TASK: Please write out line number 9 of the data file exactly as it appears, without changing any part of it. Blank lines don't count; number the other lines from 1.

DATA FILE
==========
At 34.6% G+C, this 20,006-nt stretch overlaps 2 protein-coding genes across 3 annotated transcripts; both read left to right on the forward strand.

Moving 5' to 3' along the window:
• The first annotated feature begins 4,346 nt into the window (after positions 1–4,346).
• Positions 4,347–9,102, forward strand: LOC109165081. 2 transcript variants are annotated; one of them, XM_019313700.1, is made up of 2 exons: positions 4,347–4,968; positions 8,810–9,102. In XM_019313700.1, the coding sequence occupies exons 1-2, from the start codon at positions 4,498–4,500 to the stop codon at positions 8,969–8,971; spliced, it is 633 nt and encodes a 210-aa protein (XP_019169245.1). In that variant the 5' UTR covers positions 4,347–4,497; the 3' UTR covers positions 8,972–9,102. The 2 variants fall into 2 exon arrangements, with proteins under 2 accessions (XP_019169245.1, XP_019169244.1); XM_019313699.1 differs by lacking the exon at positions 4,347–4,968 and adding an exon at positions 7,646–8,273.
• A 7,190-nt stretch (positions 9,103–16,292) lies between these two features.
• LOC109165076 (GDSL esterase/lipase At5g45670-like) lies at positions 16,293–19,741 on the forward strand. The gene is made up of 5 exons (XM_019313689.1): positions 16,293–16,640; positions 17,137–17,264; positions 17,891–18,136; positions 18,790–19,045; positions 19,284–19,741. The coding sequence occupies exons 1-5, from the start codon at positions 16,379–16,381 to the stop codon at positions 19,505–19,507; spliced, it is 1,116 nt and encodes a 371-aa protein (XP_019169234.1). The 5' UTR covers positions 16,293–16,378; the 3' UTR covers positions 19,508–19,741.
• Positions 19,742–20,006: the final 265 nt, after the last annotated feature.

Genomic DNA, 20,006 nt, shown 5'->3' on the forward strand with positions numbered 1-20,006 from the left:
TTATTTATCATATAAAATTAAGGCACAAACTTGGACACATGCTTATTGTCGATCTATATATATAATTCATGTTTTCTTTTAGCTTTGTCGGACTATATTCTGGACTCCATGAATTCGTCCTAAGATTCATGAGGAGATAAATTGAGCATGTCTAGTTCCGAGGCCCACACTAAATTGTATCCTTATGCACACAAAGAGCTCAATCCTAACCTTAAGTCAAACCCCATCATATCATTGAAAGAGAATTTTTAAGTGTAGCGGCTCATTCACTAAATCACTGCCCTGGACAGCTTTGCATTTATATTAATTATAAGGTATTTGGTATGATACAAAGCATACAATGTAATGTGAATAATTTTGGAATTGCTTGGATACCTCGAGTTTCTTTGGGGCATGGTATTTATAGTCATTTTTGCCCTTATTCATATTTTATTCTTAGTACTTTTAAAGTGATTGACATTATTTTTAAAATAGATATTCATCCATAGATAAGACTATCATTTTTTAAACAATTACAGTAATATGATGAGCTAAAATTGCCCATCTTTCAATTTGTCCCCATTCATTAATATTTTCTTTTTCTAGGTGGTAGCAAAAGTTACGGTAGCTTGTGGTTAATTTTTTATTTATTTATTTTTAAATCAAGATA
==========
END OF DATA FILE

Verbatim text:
TTATTTATCATATAAAATTAAGGCACAAACTTGGACACATGCTTATTGTCGATCTATATATATAATTCATGTTTTCTTTTAGCTTTGTCGGACTATATTCTGGACTCCATGAATTCGTCCTAAGATTCATGAGGAGATAAATTGAGCATGTCTAGTTCCGAGGCCCACACTAAATTGTATCCTTATGCACACAAAGAGCTCAATCCTAACCTTAAGTCAAACCCCATCATATCATTGAAAGAGAATTTTTAAGTGTAGCGGCTCATTCACTAAATCACTGCCCTGGACAGCTTTGCATTTATATTAATTATAAGGTATTTGGTATGATACAAAGCATACAATGTAATGTGAATAATTTTGGAATTGCTTGGATACCTCGAGTTTCTTTGGGGCATGGTATTTATAGTCATTTTTGCCCTTATTCATATTTTATTCTTAGTACTTTTAAAGTGATTGACATTATTTTTAAAATAGATATTCATCCATAGATAAGACTATCATTTTTTAAACAATTACAGTAATATGATGAGCTAAAATTGCCCATCTTTCAATTTGTCCCCATTCATTAATATTTTCTTTTTCTAGGTGGTAGCAAAAGTTACGGTAGCTTGTGGTTAATTTTTTATTTATTTATTTTTAAATCAAGATA